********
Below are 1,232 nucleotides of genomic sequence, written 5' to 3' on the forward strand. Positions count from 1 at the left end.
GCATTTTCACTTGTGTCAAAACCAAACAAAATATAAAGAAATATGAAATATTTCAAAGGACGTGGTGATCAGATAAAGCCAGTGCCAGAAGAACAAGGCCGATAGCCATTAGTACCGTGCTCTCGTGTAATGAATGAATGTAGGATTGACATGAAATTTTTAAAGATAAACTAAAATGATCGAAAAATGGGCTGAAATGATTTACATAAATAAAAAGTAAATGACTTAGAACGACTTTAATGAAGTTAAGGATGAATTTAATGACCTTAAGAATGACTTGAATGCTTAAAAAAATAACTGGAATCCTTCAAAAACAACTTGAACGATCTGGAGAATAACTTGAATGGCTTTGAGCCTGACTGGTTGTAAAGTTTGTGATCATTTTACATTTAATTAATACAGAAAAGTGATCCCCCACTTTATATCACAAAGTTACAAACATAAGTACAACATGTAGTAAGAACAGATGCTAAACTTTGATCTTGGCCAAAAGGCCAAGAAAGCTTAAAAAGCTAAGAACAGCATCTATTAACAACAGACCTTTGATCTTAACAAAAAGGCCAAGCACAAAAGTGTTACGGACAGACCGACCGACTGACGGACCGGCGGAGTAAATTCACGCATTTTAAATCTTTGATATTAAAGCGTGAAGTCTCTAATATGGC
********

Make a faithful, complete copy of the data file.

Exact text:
Below are 1,232 nucleotides of genomic sequence, written 5' to 3' on the forward strand. Positions count from 1 at the left end.
GCATTTTCACTTGTGTCAAAACCAAACAAAATATAAAGAAATATGAAATATTTCAAAGGACGTGGTGATCAGATAAAGCCAGTGCCAGAAGAACAAGGCCGATAGCCATTAGTACCGTGCTCTCGTGTAATGAATGAATGTAGGATTGACATGAAATTTTTAAAGATAAACTAAAATGATCGAAAAATGGGCTGAAATGATTTACATAAATAAAAAGTAAATGACTTAGAACGACTTTAATGAAGTTAAGGATGAATTTAATGACCTTAAGAATGACTTGAATGCTTAAAAAAATAACTGGAATCCTTCAAAAACAACTTGAACGATCTGGAGAATAACTTGAATGGCTTTGAGCCTGACTGGTTGTAAAGTTTGTGATCATTTTACATTTAATTAATACAGAAAAGTGATCCCCCACTTTATATCACAAAGTTACAAACATAAGTACAACATGTAGTAAGAACAGATGCTAAACTTTGATCTTGGCCAAAAGGCCAAGAAAGCTTAAAAAGCTAAGAACAGCATCTATTAACAACAGACCTTTGATCTTAACAAAAAGGCCAAGCACAAAAGTGTTACGGACAGACCGACCGACTGACGGACCGGCGGAGTAAATTCACGCATTTTAAATCTTTGATATTAAAGCGTGAAGTCTCTAATATGGC